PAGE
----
Unveiling the Ecological Ramifications of Aerial Pesticide Application by Drones on Soil Microbiota in Rice

Sreenath Ragiman *

Department of Plant Pathology, College of Agriculture, Rajendranagar, Professor Jayashankar Telangana State Agricultural University, Hyderabad, India.

Kiran Babu Talluri

Institute of Rice Research, Agricultural Research Institute, Professor Jayashankar Telangana State Agricultural University, Hyderabad -500030, India.

Varma NRG

Institute of Rice Research, Agricultural Research Institute, Professor Jayashankar Telangana State Agricultural University, Hyderabad -500030, India.

Vidya Sagar B

Department of Plant Pathology, College of Agriculture, Rajendranagar, Professor Jayashankar Telangana State Agricultural University, Hyderabad, India.

*Author to whom correspondence should be addressed.


Abstract

The ecological consequences of aerial pesticide application by drones on soil microbiota in rice fields were investigated in this study. The quantitative and qualitative effects of different pesticide treatments, both applied via drones and power sprayer, were examined on soil bacteria, actinomycetes, and fungi. The average population of total bacteria and pseudomonas in the rhizosphere soil tended to be slightly higher in the drone-sprayed treatments compared to the power sprayer treatments. It is evident that the drone spraying treatments resulted in higher average populations of actinomycetes and fungi (124.75 CFU × 105 g-1 soil and 21.12 CFU × 104 g-1 soil, respectively) compared to the power sprayer treatments with average populations of 127.75 CFU × 105 g-1 soil for actinomycetes and 22.5 CFU ×104 g-1 soil for fungi. Qualitative assessment of microbial groups revealed that, the abundance of G -ve bacterial groups are higher when compared to G +ve bacterial groups in rhizospheric soil before harvest of the crop. The distribution of fungal genera varied due to pesticide applications. The mean per cent occurrence of Curvularia spp., Penicillium spp., and Trichoderma spp. was slightly higher in the drone-sprayed treatments (9.85%, 8.51%, and 8.33%) compared to the power-sprayed treatments (2.48%, 2.24%, and 2.00%). However, the mean per cent occurrence of Aspergillus species (A. ochraceous, A. niger, and A. flavus) was relatively higher in the power sprayer treatments (9.14%, 12.81%, and 4.09%) when compared to the drone-sprayed treatments (3.75%, 2.31%, and 0.83%). Overall, this study underscores the need for further research to comprehensively understand the implications of different pesticide application methods on soil microbial communities and their potential impact on soil fertility and ecosystem functioning over time.

Keywords: Aerial pesticide application, soil microbial communities, ecological consequences, soil health


How to Cite

Ragiman, S., Talluri, K. B., NRG, V., & Sagar B, V. (2024). Unveiling the Ecological Ramifications of Aerial Pesticide Application by Drones on Soil Microbiota in Rice. Journal of Experimental Agriculture International, 46(6), 250–265. https://doi.org/10.9734/jeai/2024/v46i62475

Downloads

Download data is not yet available.

References

Joko T, Anggoro S, Sunoko HR, Rachmawati S. Pesticides usage in the soil quality degradation potential in Wanasari Subdistrict, Brebes, Indonesia. Applied and Environmental Soil Science. 2017;78(2): 185-189.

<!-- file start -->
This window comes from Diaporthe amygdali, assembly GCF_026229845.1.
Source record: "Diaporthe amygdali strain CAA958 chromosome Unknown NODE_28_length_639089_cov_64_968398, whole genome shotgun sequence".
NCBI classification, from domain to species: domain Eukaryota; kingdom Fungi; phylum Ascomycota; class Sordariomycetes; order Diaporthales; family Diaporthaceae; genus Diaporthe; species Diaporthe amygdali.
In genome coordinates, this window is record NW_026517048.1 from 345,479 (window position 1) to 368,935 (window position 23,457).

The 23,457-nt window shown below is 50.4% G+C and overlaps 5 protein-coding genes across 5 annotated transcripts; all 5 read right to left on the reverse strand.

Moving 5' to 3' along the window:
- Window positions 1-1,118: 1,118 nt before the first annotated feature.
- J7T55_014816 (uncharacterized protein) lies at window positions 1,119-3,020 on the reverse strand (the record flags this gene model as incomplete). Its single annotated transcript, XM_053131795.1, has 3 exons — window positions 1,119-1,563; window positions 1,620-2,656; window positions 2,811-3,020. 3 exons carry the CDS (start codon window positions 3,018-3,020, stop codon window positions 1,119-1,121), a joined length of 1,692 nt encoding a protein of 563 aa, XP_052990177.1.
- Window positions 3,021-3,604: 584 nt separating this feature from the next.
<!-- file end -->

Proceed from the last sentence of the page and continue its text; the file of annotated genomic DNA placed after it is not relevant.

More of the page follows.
Borowik A, Wyszkowska J, Kucharski J. Microbiological study in petrol-spiked soil. Molecules. 2021;26(9):2664.

Lyu T, Zhang L, Xu X, Arias CA, Brix H, Carvalho PN. Removal of the pesticide tebuconazole in constructed wetlands: Design comparison, influencing factors and modelling. Environmental Pollution. 2018; 233(1):71-80.

Onwana M, Hogarh JN, Van den Brink PJ. Environmental risk assessment of pesticides currently applied in Ghana. Chemosphere. 2020;254:126845.

Romero E, Delgado-Moreno, L. and Nogales, R.. Pesticide dissipation and enzyme activities in ungrassed and grassed biomixtures, composed of winery wastes, used in biobed bioremediation systems. Water, Air, & Soil Pollution. 2019; 230(2):1-11.

Varma NRG, Babu TK, Ramprasad B, Ashwini D, Reddy TR, Sudhakar C, Omprakash S, Balram N, Divyarani V, Shaila O, Madhuri G, Jagadeeshwar R and Rao VP. Autonomous drones in agriculture: standard operating protocols for agrochemical application in field crops. University Press, PJTSAU, Rajendranagar, Hyderabad, Telangana State, India. 2022;16

Atlas RM, Pramer D, Bartha R. Assessment of pesticide effects on non-target soil microorganisms. Soil Biology and Biochemistry. 1978;10(3):231-23.

Das AC, Chakravarty A, Sukul P, Mukherjee D. Influence and persistence of phorate and carbofuran insecticides on microorganisms in rice field. Chemosphere. 2003;53(8):1033-1037.

Lacy GH, Lukezic FL. Laboratory exercises for plant pathogenic bacteria. Plant Pathology, Concepts and Laboratory Exercises. 2004;13(4):53-60.

Dong WY, Zhang XY, Dai XQ, Fu XL, Yang FT, Liu XY, Sun XM, Wen XF, Schaeffer S. Changes in soil microbial community composition in response to fertilization of paddy soils in subtropical China. Applied Soil Ecology. 2014;84(1): 140-147.

Gomez KA, Gomez AA. Statistical procedures for agricultural research. John wiley & Sons. 1984;564.

Rahman MM, Khanom A, Biswas SK. Effect of pesticides and chemical fertilizers on the nitrogen cycle and functional microbial communities in paddy soils: Bangladesh perspective. Bulletin of Environmental Contamination and Toxicology. 2021;106(1):243-249.

Endo T, Taiki K, Nobutsura T, Michihiko S. Effect of the insecticide cartap hydrochloride on soil microflora. Journal of Pesticide Science. 1982;7(1):1-7.

Roman DL, Voiculescu DI, Filip M, Ostafe V, Isvoran A. Effects of triazole fungicides on soil microbiota and on the activities of enzymes found in soil. Agricultural Reviews. 2021;11(9):893-898.

Bacmaga M, Wyszkowska J, Borowik A, Kucharski J. Effects of tebuconazole application on soil microbiota and enzymes. Molecules. 2022;27(21):7501-7506.